“Please, don’t ask me to read. Can you suggest a few activities that I can use in my class,” asked a primary school teacher, who was irritated by a suggestion. The teacher was a bit perplexed about teaching first-grade students to read. She wanted to know how to facilitate the development of reading skills of six-year old early readers.
An early reader requires an engaging print-rich environment along with many opportunities to read and express. For instance, to engage an early reader, a poem can be displayed on a wall that is most accessible to the students in the classroom. This poem can be read together by the teacher and the students a few times. The poem can be changed every fortnight or even earlier. Over a period of time, early readers build a strong vocabulary, which facilitates reading. To engage with an early reader, a teacher himself needs to enjoy reading and storytelling because teachers serve as role models for students. Thus, a teacher who is never seen reading cannot encourage reading. The habit of reading is one of the pre-requisites to becoming a teacher.
In teaching, there are no quick-fixes or uniform solutions that will suit all teachers because teachers are engaging with children, who have their own way of making sense of the world around them. Their ways are influenced by their experiences of primary socialization. These varied ways often leave teachers perplexed. This brings us to another use of reading in the professional life of a teacher.
One of the best sources of engaging with these everyday issues for teachers is offered by the world of literature. Texts are available on nearly every problem that the teacher faces in class in the form of writings of other teachers, teacher-educators, philosophers, psychologists, linguists, so on and so forth. These texts may help the teacher pinpoint the hidden cause of the problem, or they may inspire him, or help develop a sense of belongingness to the teaching community at a much broader temporal and spatial level. The text can guide him to a possible solution by making the teacher agree or disagree with it. Sometimes, discussing these texts with other teachers can also help in unimaginable ways. These discussions bring teachers together, can make teachers reflective and self-aware. It can help teachers in anticipating a consequence of their action and then dealing with it. Most importantly, it makes the teachers aware of the life-stage their students are going through.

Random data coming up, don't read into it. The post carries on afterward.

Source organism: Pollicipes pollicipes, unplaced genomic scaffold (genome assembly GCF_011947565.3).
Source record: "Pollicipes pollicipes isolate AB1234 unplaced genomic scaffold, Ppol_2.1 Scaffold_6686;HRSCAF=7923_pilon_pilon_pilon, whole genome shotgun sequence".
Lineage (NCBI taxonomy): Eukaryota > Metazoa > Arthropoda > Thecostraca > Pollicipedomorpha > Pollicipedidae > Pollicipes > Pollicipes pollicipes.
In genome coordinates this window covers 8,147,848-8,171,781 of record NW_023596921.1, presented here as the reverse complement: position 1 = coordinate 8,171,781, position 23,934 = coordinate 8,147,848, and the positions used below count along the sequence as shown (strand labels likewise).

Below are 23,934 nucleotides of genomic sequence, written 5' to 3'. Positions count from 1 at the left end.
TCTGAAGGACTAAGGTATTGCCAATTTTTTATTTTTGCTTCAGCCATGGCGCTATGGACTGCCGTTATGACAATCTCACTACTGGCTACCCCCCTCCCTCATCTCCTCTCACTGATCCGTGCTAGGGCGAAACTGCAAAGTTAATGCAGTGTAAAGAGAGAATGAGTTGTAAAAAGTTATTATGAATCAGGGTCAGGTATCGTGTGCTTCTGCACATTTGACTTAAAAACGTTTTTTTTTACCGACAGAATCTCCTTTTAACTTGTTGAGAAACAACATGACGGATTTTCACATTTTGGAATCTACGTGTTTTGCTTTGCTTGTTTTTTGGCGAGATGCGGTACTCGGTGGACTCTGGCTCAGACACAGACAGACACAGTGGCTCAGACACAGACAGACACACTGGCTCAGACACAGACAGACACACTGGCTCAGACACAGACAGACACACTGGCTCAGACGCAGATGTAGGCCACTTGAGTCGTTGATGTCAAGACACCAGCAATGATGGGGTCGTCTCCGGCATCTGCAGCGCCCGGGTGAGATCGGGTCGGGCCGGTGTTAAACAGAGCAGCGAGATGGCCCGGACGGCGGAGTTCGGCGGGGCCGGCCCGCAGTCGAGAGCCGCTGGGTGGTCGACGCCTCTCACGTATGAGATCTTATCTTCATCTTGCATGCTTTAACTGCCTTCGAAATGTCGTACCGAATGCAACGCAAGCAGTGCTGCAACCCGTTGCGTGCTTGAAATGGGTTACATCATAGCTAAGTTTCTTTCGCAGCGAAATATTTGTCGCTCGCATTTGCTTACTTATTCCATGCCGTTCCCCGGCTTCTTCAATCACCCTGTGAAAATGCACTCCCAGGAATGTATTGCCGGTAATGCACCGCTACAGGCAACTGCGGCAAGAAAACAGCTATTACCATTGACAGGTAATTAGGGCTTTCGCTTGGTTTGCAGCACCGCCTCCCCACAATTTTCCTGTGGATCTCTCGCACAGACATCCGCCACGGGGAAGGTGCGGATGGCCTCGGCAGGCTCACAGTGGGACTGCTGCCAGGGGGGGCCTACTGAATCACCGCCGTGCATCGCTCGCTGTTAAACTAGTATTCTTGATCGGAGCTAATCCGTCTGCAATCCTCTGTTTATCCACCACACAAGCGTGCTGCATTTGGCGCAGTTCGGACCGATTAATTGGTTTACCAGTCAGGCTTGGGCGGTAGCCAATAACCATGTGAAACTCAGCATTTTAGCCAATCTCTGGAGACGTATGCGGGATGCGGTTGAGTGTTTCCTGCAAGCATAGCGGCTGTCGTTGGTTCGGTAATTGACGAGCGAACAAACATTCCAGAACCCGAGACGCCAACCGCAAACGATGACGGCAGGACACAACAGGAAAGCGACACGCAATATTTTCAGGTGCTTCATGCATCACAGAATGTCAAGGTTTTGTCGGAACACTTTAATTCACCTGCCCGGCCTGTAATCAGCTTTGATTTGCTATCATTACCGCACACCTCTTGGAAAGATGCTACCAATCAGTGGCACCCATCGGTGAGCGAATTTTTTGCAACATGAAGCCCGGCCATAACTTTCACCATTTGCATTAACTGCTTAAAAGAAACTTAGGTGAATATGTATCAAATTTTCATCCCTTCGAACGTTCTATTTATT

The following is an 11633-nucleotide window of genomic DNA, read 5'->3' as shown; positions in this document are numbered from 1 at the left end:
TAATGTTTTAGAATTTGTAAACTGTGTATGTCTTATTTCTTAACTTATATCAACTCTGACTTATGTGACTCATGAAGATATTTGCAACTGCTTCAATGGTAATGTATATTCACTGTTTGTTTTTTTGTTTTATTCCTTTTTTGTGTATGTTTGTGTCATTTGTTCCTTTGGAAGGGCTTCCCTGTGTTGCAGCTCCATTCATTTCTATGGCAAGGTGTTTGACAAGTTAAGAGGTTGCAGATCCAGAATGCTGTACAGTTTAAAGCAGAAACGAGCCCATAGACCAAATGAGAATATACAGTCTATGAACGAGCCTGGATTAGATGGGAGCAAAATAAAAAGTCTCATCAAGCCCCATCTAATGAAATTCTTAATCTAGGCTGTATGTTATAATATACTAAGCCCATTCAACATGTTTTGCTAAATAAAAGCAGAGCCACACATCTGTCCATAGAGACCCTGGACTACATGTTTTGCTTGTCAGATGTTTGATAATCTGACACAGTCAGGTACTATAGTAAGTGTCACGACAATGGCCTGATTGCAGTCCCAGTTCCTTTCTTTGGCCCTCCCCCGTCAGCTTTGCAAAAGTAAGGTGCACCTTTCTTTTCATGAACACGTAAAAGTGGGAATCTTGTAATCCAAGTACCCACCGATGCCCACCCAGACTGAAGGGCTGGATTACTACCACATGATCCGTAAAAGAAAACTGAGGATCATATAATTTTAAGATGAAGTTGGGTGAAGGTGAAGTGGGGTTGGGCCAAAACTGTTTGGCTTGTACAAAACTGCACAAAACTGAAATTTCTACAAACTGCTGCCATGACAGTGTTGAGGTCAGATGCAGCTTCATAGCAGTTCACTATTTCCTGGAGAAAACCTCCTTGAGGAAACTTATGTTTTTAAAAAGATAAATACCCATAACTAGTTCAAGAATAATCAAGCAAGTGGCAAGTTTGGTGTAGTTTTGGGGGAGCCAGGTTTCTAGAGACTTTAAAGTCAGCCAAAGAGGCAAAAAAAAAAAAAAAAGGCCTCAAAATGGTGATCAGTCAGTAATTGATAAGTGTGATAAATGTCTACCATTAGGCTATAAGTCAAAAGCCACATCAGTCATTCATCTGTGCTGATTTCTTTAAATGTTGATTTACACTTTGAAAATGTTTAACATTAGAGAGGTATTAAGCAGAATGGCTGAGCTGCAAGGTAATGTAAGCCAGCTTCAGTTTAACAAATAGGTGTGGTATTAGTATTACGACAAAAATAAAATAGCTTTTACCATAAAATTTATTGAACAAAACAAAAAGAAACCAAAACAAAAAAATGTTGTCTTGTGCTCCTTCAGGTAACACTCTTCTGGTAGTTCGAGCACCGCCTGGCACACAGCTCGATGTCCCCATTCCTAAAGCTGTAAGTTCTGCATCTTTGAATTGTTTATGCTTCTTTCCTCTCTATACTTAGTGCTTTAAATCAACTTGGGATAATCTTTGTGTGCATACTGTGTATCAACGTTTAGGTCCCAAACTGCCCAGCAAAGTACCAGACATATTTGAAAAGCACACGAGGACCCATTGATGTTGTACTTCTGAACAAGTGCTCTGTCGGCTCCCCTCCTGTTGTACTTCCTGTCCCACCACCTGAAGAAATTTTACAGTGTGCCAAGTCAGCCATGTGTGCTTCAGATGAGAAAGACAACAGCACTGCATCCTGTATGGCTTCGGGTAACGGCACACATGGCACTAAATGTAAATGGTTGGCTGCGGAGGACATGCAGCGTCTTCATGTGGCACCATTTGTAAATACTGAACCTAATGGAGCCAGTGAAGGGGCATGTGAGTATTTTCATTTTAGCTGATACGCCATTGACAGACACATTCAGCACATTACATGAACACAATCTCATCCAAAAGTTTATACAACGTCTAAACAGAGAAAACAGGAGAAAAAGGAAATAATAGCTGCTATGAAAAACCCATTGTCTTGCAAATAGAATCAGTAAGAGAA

Secondly, the growth of a teacher depends on the continuous cycle of problem finding and problem solving. This is supported by reading. This particular example of an agitated teacher looking for a quick-fix is indicative of the naturally occurring problems that confound the teacher. The solution to this problem lies in drawing from and applying theory. To engage with this problem, the teacher needs to familiarize herself with the texts that explain the process of language acquisition in children. Then the teacher needs to find ways in which these theories could be used creatively in her class. Some of her strategies may work, some might fail, either way she will grow as a teacher. If the teacher wishes to grow through such engagement, then she would be embarking on a rewarding, life-long journey of learning through the teaching profession.
Sylvia Ashton Warner, an educator and writer from New Zealand, embraced the teaching profession with such zeal and creativity. She describes the creative techniques that she used to teach Maori children in her book, Teacher. She engaged with pedagogic problems and used locally available resources to find possible solutions.
Further, Warner indicates another aspect of a teacher’s life that is facilitated by reading, which is, writing. A cycle of problem finding and problem solving requires the teacher to reflect on his classroom experience. These reflections enrich not only that particular teacher’s life but when shared with other teachers, they create opportunities for discussion. This sharing of experiences helps in forming a community of teachers by linking one to the other through the written word.
In this way, reading informs the act of teaching. A teacher, irrespective of the grade she is teaching, cannot escape reading. If she has been teaching without being mindful of her own learning requirements then she is doing a huge disservice to the students, her profession but most importantly, to herself.
The author is an Associate Editor at Ektara, Takshila’s Centre for Children’s Literature and Art. She can be reached at firstname.lastname@example.org.